According to Greenberg, what most observers fail to appreciate about WikiLeaks
is the anonymity its document-submission system provided to would-be leakers.
This anonymity was not God-given but hard-earned; it would be impossible
without a software tool called Tor, which, in yet another ironic twist, emerged
from research financed by the United States Navy. It's unlikely that tools
like Tor would be widely used by today's whistle-blowers if the geeks did
not outwit the government in their most significant policy tussle to date.
During the so-called crypto wars that raged for most of the 1990s, the government
wanted to keep secure encryption technologies all to itself, arguing that
their widespread use would empower drug traffickers and terrorists. Its
opponents, by contrast, wanted everyone on the planet to have access to
encryption. The geeks won, paving the way for tools like Tor and sites like
Many of these "crypto" battles were debated on a handful of mailing lists,
where Julian Assange was both an avid reader and an occasional contributor.
Greenberg, to his credit, has ventured far beyond the online archives of
those lists, meeting and interviewing many of the leading figures in those
fights and even corresponding with one of them in prison. He's at his best
when on the road -- driving through a volcano-ridden Iceland, flying a decrepit
Soviet plane with nine hackers, swimming in the Black Sea with fearless Bulgarian
journalists. Even seasoned observers of WikiLeaks will find something new
and interesting in this book. Who knew that Assange modeled WikiLeaks on
Nicolas Bourbaki -- a collective pseudonym for a group of very talented
mathematicians active in France since the 1930s? Or that Birgitta Jonsdottir,
the Icelandic politician who collaborated with WikiLeaks, used to sell Kirby
vacuum cleaners in New Jersey?
Alas, as the book unfolds, reportage seems to all but displace analysis,
with Greenberg documenting minor squabbles between Assange and just about
everyone else, or celebrating yet another innovation in encryption rather
than placing his characters and their tools in the broader political context.
For all their disruptive potential, encryption technologies have not solved
the dilemma that has plagued sites like WikiLeaks. That dilemma is this:
To get leaks, a site needs to have a public profile and look trustworthy.
Who would want to leak documents to a honey pot run by some secret government
agency? Who would want to help analyze them? So trust and prominence are
essential -- but they are also hard to achieve if the leaking platform itself
remains completely anonymous.
But once the anonymity cover is blown, the platform becomes vulnerable: its
networks could be infiltrated by informers, its staff could be harassed and
spied on, its online presence could be stymied by cyberattacks and legal
hassles. Allowing whistle-blowers to leak anonymously is a crucial first
step -- but it might also be the easiest step. In fact, it may even instill
the leaking platform with a false sense of invincibility and resilience.
One of the few unambiguous lessons of WikiLeaks is that early success can
easily devastate the leaking platform, for such success will normally be
followed by political trouble. Encryption technologies are of little help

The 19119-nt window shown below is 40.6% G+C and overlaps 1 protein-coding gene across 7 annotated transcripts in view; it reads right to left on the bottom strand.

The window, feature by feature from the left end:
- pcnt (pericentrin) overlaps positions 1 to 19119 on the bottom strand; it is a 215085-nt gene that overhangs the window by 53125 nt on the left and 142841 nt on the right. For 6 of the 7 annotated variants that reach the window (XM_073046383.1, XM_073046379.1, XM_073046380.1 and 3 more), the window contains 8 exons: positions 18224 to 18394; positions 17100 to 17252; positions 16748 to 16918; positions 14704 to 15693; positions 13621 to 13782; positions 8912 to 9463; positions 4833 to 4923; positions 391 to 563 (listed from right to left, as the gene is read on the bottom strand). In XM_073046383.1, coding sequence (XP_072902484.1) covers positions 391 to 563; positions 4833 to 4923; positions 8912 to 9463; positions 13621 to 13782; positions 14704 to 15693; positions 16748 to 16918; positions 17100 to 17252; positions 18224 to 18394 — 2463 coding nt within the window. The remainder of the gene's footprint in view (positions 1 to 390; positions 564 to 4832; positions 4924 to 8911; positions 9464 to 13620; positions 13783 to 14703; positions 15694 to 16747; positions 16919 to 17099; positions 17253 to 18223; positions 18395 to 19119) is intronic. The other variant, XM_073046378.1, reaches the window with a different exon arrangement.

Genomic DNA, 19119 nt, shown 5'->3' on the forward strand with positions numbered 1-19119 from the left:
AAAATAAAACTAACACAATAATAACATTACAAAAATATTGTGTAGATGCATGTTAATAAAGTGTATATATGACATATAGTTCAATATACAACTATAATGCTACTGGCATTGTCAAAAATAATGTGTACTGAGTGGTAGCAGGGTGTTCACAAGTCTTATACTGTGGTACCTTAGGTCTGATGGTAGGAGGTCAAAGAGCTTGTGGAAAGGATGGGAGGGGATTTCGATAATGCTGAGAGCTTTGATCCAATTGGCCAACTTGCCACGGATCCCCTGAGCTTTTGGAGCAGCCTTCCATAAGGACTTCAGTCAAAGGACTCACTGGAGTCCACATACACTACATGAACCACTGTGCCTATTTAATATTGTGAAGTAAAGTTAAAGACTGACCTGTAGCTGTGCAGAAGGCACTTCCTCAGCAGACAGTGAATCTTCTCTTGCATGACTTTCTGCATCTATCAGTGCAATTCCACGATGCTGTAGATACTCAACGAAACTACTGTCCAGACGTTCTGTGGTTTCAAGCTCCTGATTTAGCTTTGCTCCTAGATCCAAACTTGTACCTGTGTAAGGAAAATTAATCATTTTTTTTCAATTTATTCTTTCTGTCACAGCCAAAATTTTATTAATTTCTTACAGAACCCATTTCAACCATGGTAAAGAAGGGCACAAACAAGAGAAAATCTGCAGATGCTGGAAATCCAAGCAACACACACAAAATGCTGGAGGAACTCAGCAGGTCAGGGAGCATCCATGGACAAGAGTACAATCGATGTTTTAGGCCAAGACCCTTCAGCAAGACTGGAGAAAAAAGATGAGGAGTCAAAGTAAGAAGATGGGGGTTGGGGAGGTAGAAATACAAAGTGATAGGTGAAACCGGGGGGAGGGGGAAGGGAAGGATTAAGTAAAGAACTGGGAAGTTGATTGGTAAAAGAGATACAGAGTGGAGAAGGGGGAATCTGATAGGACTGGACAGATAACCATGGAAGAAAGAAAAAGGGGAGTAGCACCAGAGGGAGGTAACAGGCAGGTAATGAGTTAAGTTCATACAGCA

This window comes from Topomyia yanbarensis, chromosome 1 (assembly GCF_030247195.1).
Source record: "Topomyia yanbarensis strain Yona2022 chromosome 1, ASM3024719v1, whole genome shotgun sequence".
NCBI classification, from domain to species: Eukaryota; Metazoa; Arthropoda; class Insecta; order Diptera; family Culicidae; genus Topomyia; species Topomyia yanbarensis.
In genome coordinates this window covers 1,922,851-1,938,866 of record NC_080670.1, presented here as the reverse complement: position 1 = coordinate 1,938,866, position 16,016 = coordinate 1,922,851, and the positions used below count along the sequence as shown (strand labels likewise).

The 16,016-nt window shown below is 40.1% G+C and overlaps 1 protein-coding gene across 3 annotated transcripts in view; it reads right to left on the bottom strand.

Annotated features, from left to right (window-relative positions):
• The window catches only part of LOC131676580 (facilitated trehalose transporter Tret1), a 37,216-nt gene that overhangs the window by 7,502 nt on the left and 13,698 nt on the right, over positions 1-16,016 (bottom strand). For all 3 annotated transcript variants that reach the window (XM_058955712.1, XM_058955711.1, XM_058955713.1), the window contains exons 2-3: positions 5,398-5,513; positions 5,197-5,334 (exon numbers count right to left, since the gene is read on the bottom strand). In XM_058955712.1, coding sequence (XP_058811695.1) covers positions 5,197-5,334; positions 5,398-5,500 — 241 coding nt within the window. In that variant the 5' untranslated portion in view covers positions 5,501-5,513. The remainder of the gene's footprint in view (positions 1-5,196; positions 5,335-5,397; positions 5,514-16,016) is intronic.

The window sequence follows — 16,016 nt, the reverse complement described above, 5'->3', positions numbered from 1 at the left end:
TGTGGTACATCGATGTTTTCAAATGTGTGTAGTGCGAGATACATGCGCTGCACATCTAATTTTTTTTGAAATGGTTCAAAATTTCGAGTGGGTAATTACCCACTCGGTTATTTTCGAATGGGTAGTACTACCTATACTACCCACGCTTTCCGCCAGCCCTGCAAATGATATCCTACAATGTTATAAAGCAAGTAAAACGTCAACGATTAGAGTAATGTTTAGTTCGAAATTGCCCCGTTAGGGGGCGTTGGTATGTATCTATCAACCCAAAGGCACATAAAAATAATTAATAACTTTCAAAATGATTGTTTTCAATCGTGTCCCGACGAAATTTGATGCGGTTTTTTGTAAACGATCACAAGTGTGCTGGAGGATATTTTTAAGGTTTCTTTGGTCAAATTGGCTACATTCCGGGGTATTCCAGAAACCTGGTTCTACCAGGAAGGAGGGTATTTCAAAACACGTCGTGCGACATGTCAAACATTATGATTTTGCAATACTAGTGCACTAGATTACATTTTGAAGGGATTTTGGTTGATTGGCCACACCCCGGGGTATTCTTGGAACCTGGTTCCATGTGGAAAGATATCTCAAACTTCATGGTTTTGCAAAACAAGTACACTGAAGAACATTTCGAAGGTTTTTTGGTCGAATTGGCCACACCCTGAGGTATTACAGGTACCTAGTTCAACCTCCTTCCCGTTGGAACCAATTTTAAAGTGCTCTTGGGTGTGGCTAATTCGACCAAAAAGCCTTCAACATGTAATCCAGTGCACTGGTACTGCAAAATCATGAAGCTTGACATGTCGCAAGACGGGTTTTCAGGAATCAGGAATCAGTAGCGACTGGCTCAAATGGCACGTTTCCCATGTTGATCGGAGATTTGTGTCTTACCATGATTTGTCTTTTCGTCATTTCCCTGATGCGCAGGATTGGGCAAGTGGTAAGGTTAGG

here. Their greatest impact is on the leakers, not on those processing the
Even with regards to the leakers, however, the situation is far more complex
than Greenberg lets on. He draws elaborate comparisons between the cases
of Bradley Manning and Daniel Ellsberg, arguing that digital technologies
have expanded the scale and the speed of leaking and made it easier to cover
the tracks. But have we entered a truly new era, in which technology provides
a robust infrastructure for leaking -- a common techno-optimistic view advanced
in many books about WikiLeaks? Or is the whole Cablegate episode just a blip
in the long institutional march toward even greater secrecy -- perhaps an
instance of governments and corporations not taking their network security
seriously but hardly a guarantee that they wont adapt in due time?
While the former view dominated most of the early responses to WikiLeaks,
it seems excessively cheerful in retrospect. Its true that one set
of technologies has made it easier to release the leaked documents to the
outside world, but another set of technologies is also making it harder to
get them off the corporate or government networks. A pertinent recent case
that Greenberg doesnt discuss is that of Joe Muto, a former Fox News
employee who, convinced of his anonymity, leaked some internal Fox footage
to the popular blog Gawker. It took Fox less than 48 hours to out him --
by analyzing who on their network had retrieved the footage in question.
Likewise, just this past June, the director of national intelligence, James
Clapper, ordered that all employees at federal intelligence agencies who
take lie detector tests also answer a specific question about their leaking
practices. Very little about the heavily policed contemporary workplace suggests
that leaking will become easier.
Greenberg does sense that an anti-leaking backlash might be in the offing:
his early revolutionary rhetoric all but disappears as the book progresses.
He even documents some recent efforts to automate the process of identifying
potential whistle-blowers on government networks. But here the reporter in
Greenberg is too attached to the human side of the story -- it is, after
all, ironic that Julian Assanges former hacker friends are now employed
by the American government to make leaks impossible -- to offer a comprehensive
picture of the recent technological solutions to leaking. Once all of those
technologies are factored into our analysis, it may very well be that the
much-lauded revolution in transparency is just a counterrevolution in disguise.
For every machine that kills secrets, there are at least two that keep them